Map Thread XX

Why is the Union of Britain called the Free Zone? Wouldn't it be as bad as the Nazi occupied britain?
Because the Union of Britain is a bit equivalent of the Vichy Regime in France, and it's led by Oswald Mosley & the former King Edward VIII. ITTL, the Germans did in Britain like they did in France: The rich regions are in an occupied zone, and the the remainder is constituted in free zone, led by a regime which collaborates at best with the Reich.
 
Because the Union of Britain is a bit equivalent of the Vichy Regime in France, and it's led by Oswald Mosley & the former King Edward VIII. ITTL, the Germans did in Britain like they did in France: The rich regions are in an occupied zone, and the the remainder is constituted in free zone, led by a regime which collaborates at best with the Reich.
Ah, I see. That's interesting. I suppose this is an Axis victory world?
 
Ah, I see. That's interesting. I suppose this is an Axis victory world?
No. This remains in my TL which I expressed through a previous map of Nazi-occupied Europe, including Britain, where Chruchill died in '39 and Hitler in '40 from a hunting accident and where he is replaced by Goering who chooses not to invade the USSR and who accepts it even within the Axis. So the Nazis put all their forces against Britain, win the Battle of Britain and invade it afterwards.
 
Crossposting my map for MOTF 221:

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In the 1830s, the long imperial sleep of New Spain was broken by invaders. They came in raiding in bands or marching in columns, on horse, by foot, some even by sea. They were following promises of milk and honey, or they were fleeing tyranny and slavery. They were soon more numerous than the Spanish and the Natives combined. They were the Anglamericans, driven west by swelling populations, wars between their home countries, and the gradual rise of absolutism in the East. The greatest number came from the Empire of Carolina, and so all the settlers came to be called Carolinios, though many were really Virginians, Washingtonites, or other Anglamericans. Wherever they settled thickly, there was fighting. They wanted recognition and then independence, first in Texas and then in Rio Grande and California. With revolution brewing in Mexico and Novagalicia as well, Madrid played the Spanish off the English, decentralized its administration, and held on to what it could.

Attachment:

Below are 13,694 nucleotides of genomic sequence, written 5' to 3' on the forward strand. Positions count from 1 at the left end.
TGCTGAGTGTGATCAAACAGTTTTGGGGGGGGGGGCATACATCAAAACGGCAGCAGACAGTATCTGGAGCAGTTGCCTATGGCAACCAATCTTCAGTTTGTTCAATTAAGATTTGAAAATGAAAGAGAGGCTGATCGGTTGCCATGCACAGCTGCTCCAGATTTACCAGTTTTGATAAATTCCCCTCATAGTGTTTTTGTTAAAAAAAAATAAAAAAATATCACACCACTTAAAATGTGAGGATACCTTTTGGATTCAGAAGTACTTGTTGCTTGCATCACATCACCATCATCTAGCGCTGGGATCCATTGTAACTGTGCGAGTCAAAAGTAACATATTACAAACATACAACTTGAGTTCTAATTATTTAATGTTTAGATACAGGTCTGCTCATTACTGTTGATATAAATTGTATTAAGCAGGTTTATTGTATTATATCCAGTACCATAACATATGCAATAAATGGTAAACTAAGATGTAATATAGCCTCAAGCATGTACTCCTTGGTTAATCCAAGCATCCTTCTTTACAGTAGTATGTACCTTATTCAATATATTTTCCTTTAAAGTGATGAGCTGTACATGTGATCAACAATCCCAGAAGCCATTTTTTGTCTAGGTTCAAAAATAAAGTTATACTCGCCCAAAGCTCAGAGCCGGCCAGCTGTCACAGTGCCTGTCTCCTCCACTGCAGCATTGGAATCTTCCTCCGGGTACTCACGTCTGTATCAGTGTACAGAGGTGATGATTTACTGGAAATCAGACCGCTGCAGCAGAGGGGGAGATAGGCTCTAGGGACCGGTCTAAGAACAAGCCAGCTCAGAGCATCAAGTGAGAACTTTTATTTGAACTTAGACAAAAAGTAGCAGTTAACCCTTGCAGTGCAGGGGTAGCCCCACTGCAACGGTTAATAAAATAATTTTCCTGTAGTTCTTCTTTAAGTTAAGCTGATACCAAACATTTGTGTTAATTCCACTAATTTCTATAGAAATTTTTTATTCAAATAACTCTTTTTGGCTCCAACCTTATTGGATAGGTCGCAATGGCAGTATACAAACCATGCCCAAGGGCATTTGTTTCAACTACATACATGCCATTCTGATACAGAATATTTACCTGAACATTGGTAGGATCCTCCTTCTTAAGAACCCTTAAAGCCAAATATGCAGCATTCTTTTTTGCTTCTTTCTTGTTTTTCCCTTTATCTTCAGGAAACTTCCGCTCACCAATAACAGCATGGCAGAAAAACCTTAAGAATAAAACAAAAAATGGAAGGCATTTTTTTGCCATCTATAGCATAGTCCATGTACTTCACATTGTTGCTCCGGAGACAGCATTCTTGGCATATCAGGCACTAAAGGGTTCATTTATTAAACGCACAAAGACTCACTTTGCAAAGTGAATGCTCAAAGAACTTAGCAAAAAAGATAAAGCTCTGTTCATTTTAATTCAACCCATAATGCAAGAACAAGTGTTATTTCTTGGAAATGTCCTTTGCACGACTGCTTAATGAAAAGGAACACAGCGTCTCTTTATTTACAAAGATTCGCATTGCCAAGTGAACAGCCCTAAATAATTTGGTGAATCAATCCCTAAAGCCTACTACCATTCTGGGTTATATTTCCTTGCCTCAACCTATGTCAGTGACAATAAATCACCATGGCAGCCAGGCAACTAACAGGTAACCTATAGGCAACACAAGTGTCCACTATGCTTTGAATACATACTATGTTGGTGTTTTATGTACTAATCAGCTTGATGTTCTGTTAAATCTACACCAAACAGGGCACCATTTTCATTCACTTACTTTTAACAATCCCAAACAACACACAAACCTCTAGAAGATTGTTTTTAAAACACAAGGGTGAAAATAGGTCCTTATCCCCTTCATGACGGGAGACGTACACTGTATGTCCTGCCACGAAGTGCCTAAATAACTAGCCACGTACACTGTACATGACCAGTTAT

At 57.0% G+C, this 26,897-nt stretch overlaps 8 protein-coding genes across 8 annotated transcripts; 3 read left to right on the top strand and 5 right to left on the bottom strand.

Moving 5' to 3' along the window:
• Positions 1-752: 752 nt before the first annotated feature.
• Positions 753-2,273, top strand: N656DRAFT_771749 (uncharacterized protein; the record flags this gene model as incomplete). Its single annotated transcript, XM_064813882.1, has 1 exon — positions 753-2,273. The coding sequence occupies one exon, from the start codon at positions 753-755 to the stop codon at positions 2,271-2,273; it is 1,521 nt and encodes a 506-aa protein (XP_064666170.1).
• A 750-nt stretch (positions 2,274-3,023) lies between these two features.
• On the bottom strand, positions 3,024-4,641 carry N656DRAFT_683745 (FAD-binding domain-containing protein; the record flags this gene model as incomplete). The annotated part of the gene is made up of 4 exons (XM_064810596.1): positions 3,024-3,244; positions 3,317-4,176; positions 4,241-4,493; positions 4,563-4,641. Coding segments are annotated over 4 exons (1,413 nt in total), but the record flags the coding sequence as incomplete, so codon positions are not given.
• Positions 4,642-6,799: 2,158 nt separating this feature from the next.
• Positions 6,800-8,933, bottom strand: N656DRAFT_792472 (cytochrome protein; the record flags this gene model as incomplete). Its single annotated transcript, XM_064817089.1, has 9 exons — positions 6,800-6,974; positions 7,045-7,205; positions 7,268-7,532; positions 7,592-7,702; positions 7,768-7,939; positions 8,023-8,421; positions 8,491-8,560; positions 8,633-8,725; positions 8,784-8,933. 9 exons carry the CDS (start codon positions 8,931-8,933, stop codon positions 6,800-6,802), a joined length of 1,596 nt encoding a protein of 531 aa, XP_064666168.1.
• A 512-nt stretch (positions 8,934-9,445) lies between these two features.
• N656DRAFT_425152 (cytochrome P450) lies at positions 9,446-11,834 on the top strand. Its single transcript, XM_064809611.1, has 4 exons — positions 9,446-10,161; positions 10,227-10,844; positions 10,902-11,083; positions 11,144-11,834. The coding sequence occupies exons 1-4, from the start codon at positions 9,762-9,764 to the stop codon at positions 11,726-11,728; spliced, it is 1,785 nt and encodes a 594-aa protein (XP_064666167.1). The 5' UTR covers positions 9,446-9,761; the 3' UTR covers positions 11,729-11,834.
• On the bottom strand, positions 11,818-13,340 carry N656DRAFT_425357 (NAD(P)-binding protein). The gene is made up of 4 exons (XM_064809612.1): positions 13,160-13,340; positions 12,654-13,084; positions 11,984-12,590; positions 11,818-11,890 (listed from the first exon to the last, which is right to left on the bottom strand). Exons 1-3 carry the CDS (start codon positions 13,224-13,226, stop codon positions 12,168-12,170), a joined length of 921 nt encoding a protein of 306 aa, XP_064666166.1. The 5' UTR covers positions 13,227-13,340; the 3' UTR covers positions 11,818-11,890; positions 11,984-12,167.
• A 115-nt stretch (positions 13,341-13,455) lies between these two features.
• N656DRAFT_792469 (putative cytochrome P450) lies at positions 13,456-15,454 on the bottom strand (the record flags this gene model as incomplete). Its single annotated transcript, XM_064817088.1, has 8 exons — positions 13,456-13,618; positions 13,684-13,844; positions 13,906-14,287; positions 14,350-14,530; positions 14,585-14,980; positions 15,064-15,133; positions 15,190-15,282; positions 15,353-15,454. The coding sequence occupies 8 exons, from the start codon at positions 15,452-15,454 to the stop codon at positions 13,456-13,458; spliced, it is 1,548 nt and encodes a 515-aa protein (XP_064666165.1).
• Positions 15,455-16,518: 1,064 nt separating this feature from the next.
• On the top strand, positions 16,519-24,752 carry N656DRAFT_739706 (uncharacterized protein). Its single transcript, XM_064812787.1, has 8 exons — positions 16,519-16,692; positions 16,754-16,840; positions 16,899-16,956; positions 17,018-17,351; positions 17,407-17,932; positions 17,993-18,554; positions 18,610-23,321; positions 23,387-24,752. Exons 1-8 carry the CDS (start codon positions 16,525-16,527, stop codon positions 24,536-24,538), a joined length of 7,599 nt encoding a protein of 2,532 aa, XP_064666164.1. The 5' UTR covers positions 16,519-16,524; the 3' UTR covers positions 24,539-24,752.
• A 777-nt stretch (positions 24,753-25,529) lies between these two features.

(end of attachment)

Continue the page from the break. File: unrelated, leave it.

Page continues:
By the late 1800s, the rebellions were over. The land-hunger of the Carolinios had abated. They had their own republic in California and ruled Mexico's autonomous northern provinces with little interference from the capital. (Farther south, their descendants also lived in large numbers, but few retained their distinctive culture and language.) There were no notable disputes in the region for about a century, until California ran out of water.

The water needs of the Central Valley farmlands and the coastal cities, most of all San Diego, grew rapidly during the early 20th century. The electrification of most of California in the 1950s made the nation increasingly dependent on the East for coal and the British for Oregonian hydropower. California's attempt to develop a native energy industry focused on hydropower, due largely to its success with their northern neighbors. Conveniently, hydro dams also created reservoirs, which could relieve the water pinch during the dry western summers. First the rivers of the Sierra Nevada were turned to human use. Demand kept rising. Monterey had to turn elsewhere. In April of 1966, the Californian government began digging tunnels to divert the Rio Colorado at a site about 25 miles east of Cienaga. Novagalicia objected and demanded an explanation: the river was half theirs, after all! California calmly answered that they were building the first of several dams across the Colorado, to be used for water storage and power generation. They explained that they had a claim to the entire width of the river, based on an ambiguity in the 1850 Treaty of Charleston that set the border: it refers to Novagalicia annexing the "all of [California's] land southeast of a line along the middle of [the Colorado]." A river is not land, went the argument.